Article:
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Hall Render’s This Week in Washington – September 29, 2017

Posted on September 29, 2017 in Federal Advocacy

Published by: Hall Render

No Deal for Repeal: Congress Considers Next Steps

On September 26, Senate leadership announced they would not hold a vote on the Graham-Cassidy bill to repeal the ACA. The vote was called off after Republicans realized they would not reach the requisite 50 votes needed to pass the legislation prior to the September 30 deadline. Sens. John McCain (R-AZ), Rand Paul (R-KY) and Susan Collins (R-ME) announced their intention to vote against the repeal legislation.

With Graham-Cassidy off the table for the near term, the ACA-related focus shifts back to resuming bipartisan efforts to stabilize the health insurance marketplaces. HELP Committee leaders Sens. Lamar Alexander (R-TN) and Patty Murray (D-WA) intend to restart negotiations to stabilize the ACA insurance markets through funding guarantees for insurers and regulatory flexibility for states. The National Governors Association is pushing Congress to fully fund the ACA’s cost-sharing subsidies, speed up the application process for ACA Section 1332 state innovation waivers and provide new flexibility to test health reforms.

Despite efforts to pass Graham-Cassidy, Republican hopes to repeal the ACA through reconciliation are not completely extinguished. Some Republicans have called on their leadership to combine health care reform in the same bill used for tax reform. However, a number of Republican leaders are against combining health care and tax reform because adding health care would make it much more difficult to pass the tax plan. President Trump said that health care talks will be back in early 2018.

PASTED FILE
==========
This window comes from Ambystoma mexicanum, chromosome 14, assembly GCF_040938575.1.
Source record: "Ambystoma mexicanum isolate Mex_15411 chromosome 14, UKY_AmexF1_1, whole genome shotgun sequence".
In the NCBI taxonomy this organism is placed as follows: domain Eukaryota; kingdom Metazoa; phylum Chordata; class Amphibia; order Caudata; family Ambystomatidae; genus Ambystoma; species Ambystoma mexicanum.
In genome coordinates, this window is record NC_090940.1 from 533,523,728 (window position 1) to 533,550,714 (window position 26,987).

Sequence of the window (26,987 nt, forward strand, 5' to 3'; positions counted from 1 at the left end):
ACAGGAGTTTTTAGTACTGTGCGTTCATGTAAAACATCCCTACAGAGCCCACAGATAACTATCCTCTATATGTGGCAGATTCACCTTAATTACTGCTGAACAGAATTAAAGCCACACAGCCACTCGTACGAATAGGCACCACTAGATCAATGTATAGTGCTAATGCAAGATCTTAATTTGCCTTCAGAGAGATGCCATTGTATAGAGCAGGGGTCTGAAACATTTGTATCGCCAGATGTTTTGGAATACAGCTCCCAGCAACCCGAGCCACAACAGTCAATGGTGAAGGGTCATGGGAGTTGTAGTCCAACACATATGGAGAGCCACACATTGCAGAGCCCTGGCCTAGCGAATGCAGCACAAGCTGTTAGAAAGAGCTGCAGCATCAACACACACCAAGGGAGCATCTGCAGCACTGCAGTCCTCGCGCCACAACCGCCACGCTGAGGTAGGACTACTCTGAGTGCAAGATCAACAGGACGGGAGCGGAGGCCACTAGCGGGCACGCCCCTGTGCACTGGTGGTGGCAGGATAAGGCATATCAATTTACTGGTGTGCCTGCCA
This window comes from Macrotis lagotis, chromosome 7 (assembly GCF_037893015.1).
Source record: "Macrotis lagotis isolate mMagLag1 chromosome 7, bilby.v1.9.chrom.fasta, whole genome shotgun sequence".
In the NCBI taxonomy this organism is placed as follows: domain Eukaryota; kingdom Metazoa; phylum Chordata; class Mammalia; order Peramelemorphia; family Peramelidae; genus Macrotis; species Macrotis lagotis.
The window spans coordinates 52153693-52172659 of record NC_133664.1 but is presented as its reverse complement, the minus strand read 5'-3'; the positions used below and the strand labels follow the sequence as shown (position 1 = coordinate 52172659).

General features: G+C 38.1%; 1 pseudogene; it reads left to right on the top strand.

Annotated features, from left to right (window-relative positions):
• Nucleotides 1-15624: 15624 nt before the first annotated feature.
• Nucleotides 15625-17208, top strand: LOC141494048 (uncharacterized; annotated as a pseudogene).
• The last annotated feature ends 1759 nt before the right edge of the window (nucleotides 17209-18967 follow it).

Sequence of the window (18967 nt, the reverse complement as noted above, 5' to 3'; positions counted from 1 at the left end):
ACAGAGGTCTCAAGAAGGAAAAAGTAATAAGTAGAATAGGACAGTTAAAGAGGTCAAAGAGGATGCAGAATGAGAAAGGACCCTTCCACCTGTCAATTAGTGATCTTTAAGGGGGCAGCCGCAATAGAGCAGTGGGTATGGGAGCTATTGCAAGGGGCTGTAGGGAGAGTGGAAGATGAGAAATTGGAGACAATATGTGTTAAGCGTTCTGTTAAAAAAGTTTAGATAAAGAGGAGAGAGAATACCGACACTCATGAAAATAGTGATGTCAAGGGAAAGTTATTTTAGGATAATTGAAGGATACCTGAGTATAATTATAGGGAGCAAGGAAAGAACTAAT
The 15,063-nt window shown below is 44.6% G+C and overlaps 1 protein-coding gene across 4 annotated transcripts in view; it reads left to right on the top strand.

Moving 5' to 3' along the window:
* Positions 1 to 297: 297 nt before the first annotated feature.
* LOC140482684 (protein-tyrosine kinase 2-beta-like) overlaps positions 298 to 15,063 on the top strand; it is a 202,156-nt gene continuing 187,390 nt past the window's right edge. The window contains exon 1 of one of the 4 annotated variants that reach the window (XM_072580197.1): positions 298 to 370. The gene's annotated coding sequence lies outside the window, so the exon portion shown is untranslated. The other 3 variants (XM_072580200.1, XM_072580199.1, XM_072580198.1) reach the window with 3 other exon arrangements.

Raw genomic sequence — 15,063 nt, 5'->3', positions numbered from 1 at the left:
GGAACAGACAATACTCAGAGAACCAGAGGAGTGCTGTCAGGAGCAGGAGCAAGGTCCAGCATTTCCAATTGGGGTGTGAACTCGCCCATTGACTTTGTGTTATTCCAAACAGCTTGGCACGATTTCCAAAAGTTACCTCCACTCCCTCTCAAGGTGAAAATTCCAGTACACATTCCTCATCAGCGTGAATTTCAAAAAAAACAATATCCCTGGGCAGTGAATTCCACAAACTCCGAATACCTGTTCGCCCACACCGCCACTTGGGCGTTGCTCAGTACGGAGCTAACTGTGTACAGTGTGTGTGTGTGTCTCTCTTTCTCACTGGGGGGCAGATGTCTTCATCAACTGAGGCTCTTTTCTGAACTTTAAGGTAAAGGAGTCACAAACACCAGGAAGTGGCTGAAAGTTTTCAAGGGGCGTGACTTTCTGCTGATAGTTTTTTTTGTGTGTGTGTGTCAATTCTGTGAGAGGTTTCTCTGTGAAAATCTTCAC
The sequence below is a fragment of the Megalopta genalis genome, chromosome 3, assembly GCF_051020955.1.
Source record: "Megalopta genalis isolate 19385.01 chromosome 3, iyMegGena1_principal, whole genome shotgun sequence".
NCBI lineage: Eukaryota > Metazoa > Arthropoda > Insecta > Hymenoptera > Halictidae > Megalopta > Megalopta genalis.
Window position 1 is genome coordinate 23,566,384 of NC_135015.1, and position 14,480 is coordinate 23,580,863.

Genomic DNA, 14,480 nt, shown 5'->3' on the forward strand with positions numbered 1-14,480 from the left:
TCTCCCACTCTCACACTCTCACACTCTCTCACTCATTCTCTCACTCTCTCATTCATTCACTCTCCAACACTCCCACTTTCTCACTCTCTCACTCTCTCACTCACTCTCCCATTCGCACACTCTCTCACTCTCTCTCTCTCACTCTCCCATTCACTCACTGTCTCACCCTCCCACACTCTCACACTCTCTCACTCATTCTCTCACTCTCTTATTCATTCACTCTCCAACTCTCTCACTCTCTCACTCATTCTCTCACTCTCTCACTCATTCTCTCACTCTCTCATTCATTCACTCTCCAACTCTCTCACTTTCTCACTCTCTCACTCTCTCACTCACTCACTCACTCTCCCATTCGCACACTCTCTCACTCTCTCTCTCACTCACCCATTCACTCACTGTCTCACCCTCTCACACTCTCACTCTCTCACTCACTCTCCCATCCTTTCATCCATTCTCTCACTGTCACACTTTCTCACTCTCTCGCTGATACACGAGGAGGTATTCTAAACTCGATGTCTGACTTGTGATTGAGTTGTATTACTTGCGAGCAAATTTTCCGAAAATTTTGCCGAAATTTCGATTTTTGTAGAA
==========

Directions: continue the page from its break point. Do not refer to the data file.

CMS Delays Hospital Star Rating Update

On September 27, CMS announced it will not update the overall Hospital Quality Star Ratings in October. CMS plans to further examine aspects of the methodology for identifying high-quality facilities. In August, CMS asked for feedback on issues such as how measures are weighted, whether certain measures should be incorporated into the ratings and how to change the public reporting thresholds.

Strong criticism from hospital groups is part of the feedback that motivated CMS to evaluate the rating system. These groups have argued the approach is flawed, simplistic and unfair to hospitals. The Five-Star Rating System is posted on the CMS Hospital Compare website. Currently, only 83 of the 4,598 hospitals have a five-star rating and 112 hospitals have a one-star rating.

Senate Unanimously Passes CHRONIC Care Act

At a time when most Americans view Congress as dysfunctional, the bipartisan CHRONIC Care Act was unanimously passed by the Senate on September 26. The measure is intended by lawmakers to improve health outcomes for Medicare beneficiaries living with chronic conditions. CHRONIC, or the Creating High-Quality Results and Outcomes Necessary to Improve Chronic, Care Act will permanently authorize Medicare Advantage special needs plans, extend the Medicare Independence at Home Demonstration by two years and expand coverage of telehealth services in Medicare Advantage. The bill also pays for telestroke care and allows accountable care organizations to use the technology.

The Senate Finance Committee, which held a hearing in May and later marked up the legislation, claims this bill will improve disease management, lower Medicare costs and streamline care coordination services without adding to the deficit. It remains unclear if this legislation will be taken up by the House.